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within their own plasm or micro-protein. The material used in “ vaccination” for typhoid fever consists of such intra-cellular poison of the typhoid bacilli.

The inter-cellular and more soluble toxines appear nearly related to the digestive enzymes of animal glands, such as trypsine and pepsine in their method of action, and it is extremely probable that the nerve degeneration of diphtheria and the solution of fibrin by digestive ferment proceed along exactly comparable lines. Under such an hypothesis it is easy to understand why a small continued dosage of a given bacterial poison will produce such profound effect, and how it comes about that such minute quantities are relatively so potent. Probably the change is the same process of hydration that we have seen occurs in the carbohydrate transformation, and that when the molecule has become enlarged by the addition of water to a given extent it breaks up along new planes of cleavage.

It is of course possible that the true toxic bodies are definite chemical compounds which are precipitated along with the albumoses in the alcohol method adopted. So far, however, all attempts to obtain definite crystalline bodies have failed, and all we are able to state is that the toxine, whatever it may be, is found in the precipitate thrown down by alcohol from cultivations of bacteriaforming toxines, and that the precipitate thus found certainly contains albumoses.

For further information on toxines see chapter on immunity.


Sterilization and Disinfection.

BACTERIA are the most widely distributed of living things; they teem in the dust of cities, in hospital wards, they are to be found in countless numbers in the soil, in the air we breathe, in common articles of food, in water, and particularly in the dusty air of streets and living rooms.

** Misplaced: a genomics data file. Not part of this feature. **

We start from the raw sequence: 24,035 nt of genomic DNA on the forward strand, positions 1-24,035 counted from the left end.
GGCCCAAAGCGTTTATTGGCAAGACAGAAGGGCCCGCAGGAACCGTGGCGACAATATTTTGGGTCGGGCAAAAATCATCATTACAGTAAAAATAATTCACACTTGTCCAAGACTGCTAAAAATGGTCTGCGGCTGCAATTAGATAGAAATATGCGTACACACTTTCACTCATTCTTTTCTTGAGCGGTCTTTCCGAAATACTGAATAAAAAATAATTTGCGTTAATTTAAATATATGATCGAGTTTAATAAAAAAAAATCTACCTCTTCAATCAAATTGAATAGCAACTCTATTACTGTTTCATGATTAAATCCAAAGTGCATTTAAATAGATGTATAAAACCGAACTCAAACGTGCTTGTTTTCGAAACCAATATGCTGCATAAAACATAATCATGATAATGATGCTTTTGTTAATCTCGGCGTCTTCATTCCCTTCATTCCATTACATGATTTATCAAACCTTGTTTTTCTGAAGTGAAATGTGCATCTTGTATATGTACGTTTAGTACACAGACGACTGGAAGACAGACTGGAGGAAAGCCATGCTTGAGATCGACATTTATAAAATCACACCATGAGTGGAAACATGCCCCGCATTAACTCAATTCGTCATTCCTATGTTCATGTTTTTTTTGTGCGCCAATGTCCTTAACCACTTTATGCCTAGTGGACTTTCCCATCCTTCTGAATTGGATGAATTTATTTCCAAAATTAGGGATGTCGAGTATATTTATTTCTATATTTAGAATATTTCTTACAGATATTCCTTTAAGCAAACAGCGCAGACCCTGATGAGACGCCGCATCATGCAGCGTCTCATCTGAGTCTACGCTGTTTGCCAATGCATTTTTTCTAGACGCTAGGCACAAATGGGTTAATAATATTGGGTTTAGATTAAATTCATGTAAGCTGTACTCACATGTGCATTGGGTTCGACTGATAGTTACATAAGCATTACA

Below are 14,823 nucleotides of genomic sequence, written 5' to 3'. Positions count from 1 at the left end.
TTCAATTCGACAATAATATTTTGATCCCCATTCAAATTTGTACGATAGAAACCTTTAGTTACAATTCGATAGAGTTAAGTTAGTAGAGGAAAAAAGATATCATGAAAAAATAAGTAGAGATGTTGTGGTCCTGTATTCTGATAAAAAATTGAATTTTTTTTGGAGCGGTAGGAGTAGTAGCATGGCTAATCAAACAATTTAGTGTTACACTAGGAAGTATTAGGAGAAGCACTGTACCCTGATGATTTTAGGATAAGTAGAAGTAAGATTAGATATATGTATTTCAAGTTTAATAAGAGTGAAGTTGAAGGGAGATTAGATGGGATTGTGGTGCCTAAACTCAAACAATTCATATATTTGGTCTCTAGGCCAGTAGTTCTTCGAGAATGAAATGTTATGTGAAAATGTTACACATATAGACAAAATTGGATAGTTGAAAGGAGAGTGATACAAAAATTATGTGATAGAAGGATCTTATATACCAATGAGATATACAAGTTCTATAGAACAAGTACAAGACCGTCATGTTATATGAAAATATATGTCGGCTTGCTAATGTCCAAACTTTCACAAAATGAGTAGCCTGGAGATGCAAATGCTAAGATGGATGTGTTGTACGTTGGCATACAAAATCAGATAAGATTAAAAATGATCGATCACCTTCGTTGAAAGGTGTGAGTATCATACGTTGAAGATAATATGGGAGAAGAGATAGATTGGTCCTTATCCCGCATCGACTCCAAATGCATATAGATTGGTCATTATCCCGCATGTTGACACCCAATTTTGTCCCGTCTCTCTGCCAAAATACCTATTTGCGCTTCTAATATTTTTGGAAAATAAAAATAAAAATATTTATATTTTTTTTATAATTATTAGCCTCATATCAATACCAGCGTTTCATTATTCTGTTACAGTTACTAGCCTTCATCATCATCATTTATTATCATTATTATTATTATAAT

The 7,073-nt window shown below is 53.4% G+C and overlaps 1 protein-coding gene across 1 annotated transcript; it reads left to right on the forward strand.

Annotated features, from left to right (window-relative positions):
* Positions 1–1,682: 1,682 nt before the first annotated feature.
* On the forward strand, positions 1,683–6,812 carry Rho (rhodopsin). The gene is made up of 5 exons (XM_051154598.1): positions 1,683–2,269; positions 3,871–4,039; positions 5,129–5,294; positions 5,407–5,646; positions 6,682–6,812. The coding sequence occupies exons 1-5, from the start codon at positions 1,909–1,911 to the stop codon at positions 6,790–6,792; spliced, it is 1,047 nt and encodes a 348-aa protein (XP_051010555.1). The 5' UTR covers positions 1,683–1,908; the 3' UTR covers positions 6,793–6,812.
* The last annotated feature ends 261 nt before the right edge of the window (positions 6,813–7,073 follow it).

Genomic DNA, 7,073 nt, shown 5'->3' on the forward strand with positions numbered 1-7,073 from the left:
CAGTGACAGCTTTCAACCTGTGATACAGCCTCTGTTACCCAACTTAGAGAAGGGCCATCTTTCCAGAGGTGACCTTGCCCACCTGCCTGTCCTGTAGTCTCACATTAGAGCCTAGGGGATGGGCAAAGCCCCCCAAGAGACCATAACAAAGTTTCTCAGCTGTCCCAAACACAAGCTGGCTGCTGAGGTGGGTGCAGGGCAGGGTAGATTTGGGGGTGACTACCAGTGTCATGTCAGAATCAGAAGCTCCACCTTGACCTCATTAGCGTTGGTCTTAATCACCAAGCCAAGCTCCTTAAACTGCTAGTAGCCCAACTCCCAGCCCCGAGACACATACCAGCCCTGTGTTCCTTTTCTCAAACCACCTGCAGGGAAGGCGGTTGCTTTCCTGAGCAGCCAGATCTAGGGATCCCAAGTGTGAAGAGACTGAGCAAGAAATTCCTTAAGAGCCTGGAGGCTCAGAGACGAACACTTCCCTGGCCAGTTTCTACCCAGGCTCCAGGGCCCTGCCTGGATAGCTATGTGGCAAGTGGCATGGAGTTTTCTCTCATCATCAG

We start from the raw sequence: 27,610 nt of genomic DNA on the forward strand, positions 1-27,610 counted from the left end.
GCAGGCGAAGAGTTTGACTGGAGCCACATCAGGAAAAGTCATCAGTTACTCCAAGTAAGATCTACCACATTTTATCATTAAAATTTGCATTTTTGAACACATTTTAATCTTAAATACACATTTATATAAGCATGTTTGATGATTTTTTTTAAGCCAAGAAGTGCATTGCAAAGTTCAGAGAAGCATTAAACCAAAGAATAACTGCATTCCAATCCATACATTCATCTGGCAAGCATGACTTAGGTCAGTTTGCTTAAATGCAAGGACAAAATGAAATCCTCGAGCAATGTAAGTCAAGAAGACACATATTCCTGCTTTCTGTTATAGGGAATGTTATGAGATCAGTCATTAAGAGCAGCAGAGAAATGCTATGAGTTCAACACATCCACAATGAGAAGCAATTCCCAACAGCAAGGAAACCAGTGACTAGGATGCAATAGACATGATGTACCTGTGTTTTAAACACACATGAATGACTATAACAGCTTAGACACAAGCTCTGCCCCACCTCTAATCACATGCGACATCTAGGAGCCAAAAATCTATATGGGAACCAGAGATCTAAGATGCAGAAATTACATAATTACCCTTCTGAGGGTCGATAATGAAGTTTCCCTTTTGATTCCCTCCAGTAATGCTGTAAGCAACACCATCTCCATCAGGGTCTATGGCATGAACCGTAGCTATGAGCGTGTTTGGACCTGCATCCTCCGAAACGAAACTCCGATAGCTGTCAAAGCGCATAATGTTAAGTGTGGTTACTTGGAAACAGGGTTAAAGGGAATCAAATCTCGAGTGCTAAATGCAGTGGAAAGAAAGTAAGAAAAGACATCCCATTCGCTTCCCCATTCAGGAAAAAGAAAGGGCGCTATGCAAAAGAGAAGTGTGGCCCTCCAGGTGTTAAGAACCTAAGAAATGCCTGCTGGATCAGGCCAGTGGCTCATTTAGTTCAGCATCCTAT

The air of high mountains and mid-ocean are generally practically free from organisms, whereas city air may contain as many as 100,000 or more per cubic foot. They have recently been found in glacier ice.

The organisms present in air are by no means all pathogenic, but at the same time many pathogenic bacteria are frequently present; amongst them the pyogenic cocci are common. The source of the organisms in the air is for the most part dust, and where dust contains the dried expectoration of tuberculous persons the tubercle bacillus is invariably present. During damp and wet weather the number of organisms present diminishes considerably, the falling rain freeing the air from suspended matter and bacteria, which are carried away with the surface water in properly drained places, or remain in the mud of pools to be wafted into the air as dust when the water evaporates.

Bacteria of the air are, for the most part, simple' saprophytes, and although not disease-producers in the ordinary way are capable of setting up profound changes in organic fluid exposed to their advent, producing “disease ” in such articles as milk, meat, &c. Many of the spores of the higher fungi are air-borne as well as yeasts and torula. A gelatin plate exposed to the air for a few moments will generally develop a number of colonies when incubated. I have already referred to the minute size of these micro-organisms, and it is not difficult to understand that almost anything with which we commonly have to deal in bacteriological work is contaminated

with numbers of unseen organisms ready to develop the moment we make the conditions favourable for them. And what is true of bacteriological apparatus is still more true of dental and other instruments, for with these latter not only are air-borne organisms present, but also those from infected wounds, oral secretions and decaying dentine, septic pulps, &c., with which they have been in contact.